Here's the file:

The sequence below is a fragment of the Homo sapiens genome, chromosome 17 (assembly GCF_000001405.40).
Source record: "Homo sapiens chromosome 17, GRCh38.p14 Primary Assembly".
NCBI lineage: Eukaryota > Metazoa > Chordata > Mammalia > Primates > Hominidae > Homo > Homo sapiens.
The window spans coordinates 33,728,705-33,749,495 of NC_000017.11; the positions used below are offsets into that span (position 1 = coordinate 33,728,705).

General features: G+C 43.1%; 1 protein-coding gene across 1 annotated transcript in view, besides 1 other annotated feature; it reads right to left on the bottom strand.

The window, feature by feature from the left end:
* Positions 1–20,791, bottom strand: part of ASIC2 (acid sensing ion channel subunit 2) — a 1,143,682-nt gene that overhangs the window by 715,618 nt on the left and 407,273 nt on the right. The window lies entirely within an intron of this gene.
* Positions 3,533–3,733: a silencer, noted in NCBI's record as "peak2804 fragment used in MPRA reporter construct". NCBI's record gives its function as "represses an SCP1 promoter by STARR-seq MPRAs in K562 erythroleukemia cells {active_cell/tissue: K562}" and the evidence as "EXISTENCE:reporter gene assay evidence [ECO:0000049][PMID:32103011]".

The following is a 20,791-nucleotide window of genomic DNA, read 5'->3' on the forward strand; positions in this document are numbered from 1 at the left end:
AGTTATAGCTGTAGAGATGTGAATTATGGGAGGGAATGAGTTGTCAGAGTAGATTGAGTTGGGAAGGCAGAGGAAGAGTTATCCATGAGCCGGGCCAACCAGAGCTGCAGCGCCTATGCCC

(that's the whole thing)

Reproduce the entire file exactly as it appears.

The sequence below is a fragment of the Homo sapiens genome, chromosome 17 (assembly GCF_000001405.40).
Source record: "Homo sapiens chromosome 17, GRCh38.p14 Primary Assembly".
NCBI lineage: Eukaryota > Metazoa > Chordata > Mammalia > Primates > Hominidae > Homo > Homo sapiens.
The window spans coordinates 33,728,705-33,749,495 of NC_000017.11; the positions used below are offsets into that span (position 1 = coordinate 33,728,705).

General features: G+C 43.1%; 1 protein-coding gene across 1 annotated transcript in view, besides 1 other annotated feature; it reads right to left on the bottom strand.

The window, feature by feature from the left end:
* Positions 1–20,791, bottom strand: part of ASIC2 (acid sensing ion channel subunit 2) — a 1,143,682-nt gene that overhangs the window by 715,618 nt on the left and 407,273 nt on the right. The window lies entirely within an intron of this gene.
* Positions 3,533–3,733: a silencer, noted in NCBI's record as "peak2804 fragment used in MPRA reporter construct". NCBI's record gives its function as "represses an SCP1 promoter by STARR-seq MPRAs in K562 erythroleukemia cells {active_cell/tissue: K562}" and the evidence as "EXISTENCE:reporter gene assay evidence [ECO:0000049][PMID:32103011]".

The following is a 20,791-nucleotide window of genomic DNA, read 5'->3' on the forward strand; positions in this document are numbered from 1 at the left end:
AGTTATAGCTGTAGAGATGTGAATTATGGGAGGGAATGAGTTGTCAGAGTAGATTGAGTTGGGAAGGCAGAGGAAGAGTTATCCATGAGCCGGGCCAACCAGAGCTGCAGCGCCTATGCCC